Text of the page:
Sounding off about art

Author: Carol Schaal '91M.A.

The writer, producer and host of the ArtCurious podcasts compares her unpaid evening and weekend work on the show to a different activity. “I basically tell everybody that it’s kind of like my golf,” says Jennifer Dasal ’04M.A. “It takes up a lot of my time, and it’s too expensive.”

In this case, however, she’s not sharing endless stories about the putt that magically dropped or the drive she shanked. Instead, her avocation results in eye-opening tales about, as she puts it, “the unexpected, the slightly odd, and the strangely wonderful in art history.”

Shortstories SchaalArt historian Jennifer Dasal works to make learning fun. Photo by Beth Mann, ArtsNowNC.

What, for instance, is the deal with vandals who destroy pieces of art? Are those weeping statues miracles or is there a less spiritual explanation for their tears? Is the Mona Lisa at the Louvre a fake? And did Vincent Van Gogh really commit suicide or was he murdered?

The associate curator of contemporary art at the North Carolina Museum of Art in Raleigh credits her creation of ArtCurious to the “disappointment factor” — the fact that many people tell her they won’t visit an art museum because “I’m never able to get into it.” This attitude animated her plunge into the world of podcasts, a medium that seemed to offer a way to draw listeners into a field she loves. “I wanted to see if I could open up this [visual] world a little bit more,” Dasal says. “I’m a cheerleader.”

And what better way to make people excited about art history than to relate lively, juicy stories that sneakily offer lessons on the cultural and historical significance of art?

Dasal knows a bit about the unexpected enticement of art history. The California native planned to major in science at the University of California, Davis, when as a freshman she was unable to get the classes she wanted. Her counselor suggested she grab an art history class.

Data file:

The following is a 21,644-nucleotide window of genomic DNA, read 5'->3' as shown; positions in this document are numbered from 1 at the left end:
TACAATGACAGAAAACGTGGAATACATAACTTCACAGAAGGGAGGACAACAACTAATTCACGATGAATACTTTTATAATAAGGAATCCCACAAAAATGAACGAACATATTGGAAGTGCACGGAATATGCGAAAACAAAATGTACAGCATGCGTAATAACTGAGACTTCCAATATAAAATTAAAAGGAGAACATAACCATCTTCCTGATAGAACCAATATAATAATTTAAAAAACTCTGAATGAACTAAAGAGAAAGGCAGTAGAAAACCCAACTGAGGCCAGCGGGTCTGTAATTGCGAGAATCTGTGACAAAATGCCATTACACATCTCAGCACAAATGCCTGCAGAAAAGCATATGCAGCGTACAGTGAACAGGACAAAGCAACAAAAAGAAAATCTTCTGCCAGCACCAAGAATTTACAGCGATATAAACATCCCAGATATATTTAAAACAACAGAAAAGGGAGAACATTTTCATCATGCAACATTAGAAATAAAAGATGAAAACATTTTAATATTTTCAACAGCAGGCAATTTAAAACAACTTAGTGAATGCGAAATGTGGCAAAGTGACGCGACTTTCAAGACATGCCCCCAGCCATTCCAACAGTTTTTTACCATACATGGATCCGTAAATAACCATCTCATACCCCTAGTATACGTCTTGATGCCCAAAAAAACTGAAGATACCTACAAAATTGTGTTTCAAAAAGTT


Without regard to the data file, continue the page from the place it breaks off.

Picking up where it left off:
“I registered for this class that I had totally no interest in at all, and ended up in something that I found totally fascinating,” Dasal says.

Farewell paleobiology. Hello new career path.

The convert headed to Notre Dame for a master’s degree in art history, with a concentration in late 18th, early 19th century painting, and those credentials eventually led her to the North Carolina museum job.

Her current double duty as full-time museum employee and part-time podcast producer is, she admits, “an ongoing challenge; one that’s fun at the same time.”

Still, the podcast, which debuted last August, is more demanding than she had expected. “If I had known how much time or energy it takes . . . I probably wouldn’t have done it or I would have done it differently,” the 37-year-old says.

Fortunately her husband, Josh Dasal, founder of the marketing firm Kaboonki Creative, lends a hand with the editing, while their 2-year-old toddler, Felix, “a ball of joy,” lends some chaos to the mix. That means that Jennifer, who narrates the podcasts using an older hand-held voice-recorder, must search for a quiet time and a place to record. “I do it usually at night, while my son is sleeping, and in the comfort of my closet. . . . It’s quite a sight, actually.”

It is also, much to her delight, a success. The website Audible Feast named ArtCurious one of the best new podcasts of 2016. The every-other-week episodes boast more than 7,000 subscribers — many of whom follow on the website so they can view the art she is discussing, or on iTunes and other social media feeds. Many also chip in with tax-deductible donations, the only source of funding for the free programs.

“I still just want a good story,” Dasal says. “I think people just want to learn, and if they can learn in a way that’s fun, that makes all the difference.”

Carol Schaal is managing editor of this magazine. Email her at